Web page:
Newport Harbor dredge spoils deemed too contaminated for disposal in the open ocean may be buried in a deep underwater hole not far from where they’ve accumulated.
The mercury-tainted sediment was found mostly near the turning basin and in the area near Lido Peninsula, reflecting a time when Newport had more shipyards and other industrial uses, according to maps Harbor Resources Manager Chris Miller showed the city Harbor Commission and Water Quality and Coastal Tidelands Committee this month.
The city last undertook a major, but partial, harbor dredge in 2012-13. This dredge would pick up where that one left off and would clear out about twice as much accumulated silt to make the harbor deep enough for ideal boat travel — about 1.2 million cubic yards of sediment at an estimated cost of about $20 million to $23 million.
Digging could tentatively begin in 2021.
Newport removed about 600,000 cubic yards of muck during its last dredge. About 120,000 cubic yards that couldn’t be dropped offshore were sold to the Port of Long Beach to be used as landfill, but that’s not an option this time around, Miller said.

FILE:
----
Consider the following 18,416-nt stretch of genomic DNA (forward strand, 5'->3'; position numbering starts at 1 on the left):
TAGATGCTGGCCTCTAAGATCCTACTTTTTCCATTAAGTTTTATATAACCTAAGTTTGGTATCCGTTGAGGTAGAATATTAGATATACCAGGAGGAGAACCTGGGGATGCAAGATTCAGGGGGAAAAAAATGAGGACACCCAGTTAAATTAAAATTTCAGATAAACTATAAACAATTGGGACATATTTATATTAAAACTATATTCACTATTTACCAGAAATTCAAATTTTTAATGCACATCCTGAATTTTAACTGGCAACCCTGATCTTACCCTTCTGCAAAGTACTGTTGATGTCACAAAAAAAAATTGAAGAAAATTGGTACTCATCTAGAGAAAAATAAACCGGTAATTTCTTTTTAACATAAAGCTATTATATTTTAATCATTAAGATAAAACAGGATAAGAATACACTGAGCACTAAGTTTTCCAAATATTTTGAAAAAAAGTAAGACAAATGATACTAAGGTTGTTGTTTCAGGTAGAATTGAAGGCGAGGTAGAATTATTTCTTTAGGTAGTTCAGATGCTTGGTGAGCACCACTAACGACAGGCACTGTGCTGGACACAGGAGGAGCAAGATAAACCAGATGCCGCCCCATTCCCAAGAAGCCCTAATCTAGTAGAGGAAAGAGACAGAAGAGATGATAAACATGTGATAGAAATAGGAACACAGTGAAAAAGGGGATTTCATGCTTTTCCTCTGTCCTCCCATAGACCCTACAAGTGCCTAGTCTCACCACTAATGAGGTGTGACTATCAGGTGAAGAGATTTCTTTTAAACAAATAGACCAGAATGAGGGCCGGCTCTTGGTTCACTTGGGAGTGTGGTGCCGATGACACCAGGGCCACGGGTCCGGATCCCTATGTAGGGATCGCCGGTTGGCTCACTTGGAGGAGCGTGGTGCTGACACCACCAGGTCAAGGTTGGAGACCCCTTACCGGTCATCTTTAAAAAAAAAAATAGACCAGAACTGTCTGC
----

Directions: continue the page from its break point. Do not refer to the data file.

Instead, Newport may dig a hole, about 450 by 450 feet and 47 feet deep, between Lido Isle and Bay Island, to entomb the unfit material.
Long Beach and Port Hueneme in Ventura County also use this “confined aquatic disposal” method.
“It’s actually preferred by the [federal] agencies,” Miller said. “The agencies have admitted to us that there are very limited, if not no options, for sediment disposal of unsuitable material in the region … in the immediate future.”
Dredging is an interagency affair that also involves the U.S. Army Corps of Engineers and the Environmental Protection Agency.
Ideally, the next dredge will get Newport’s boating channels back to their intended depths of 10 to 20 feet. The most clogged areas have at least 5 feet of sediment to be removed, according to the city.
About 10% of the “unsuitable” sediment to be dredged in this phase has mercury levels ranging from about 1.5 to 3 parts per million. The EPA sets a cutoff of 1 ppm for open ocean disposal.
Heavy metals such as mercury can cause neurological impairments, organ damage and other ailments, though Newport’s sediment is not “toxic” by itself, as small organisms survived being dropped into the material as a test, Miller said.
However, mercury can accumulate in the food chain and expose humans and higher-level wildlife to more concentrated levels, according to the EPA.
Most of the harbor’s “clean” sediment will be dumped about 6 miles offshore, although coarser material will be dropped just beyond the surf zone between Newport and Balboa piers to be washed ashore for beach replenishment.
The city will gather feedback on the confined aquatic disposal method at a public meeting Dec. 4.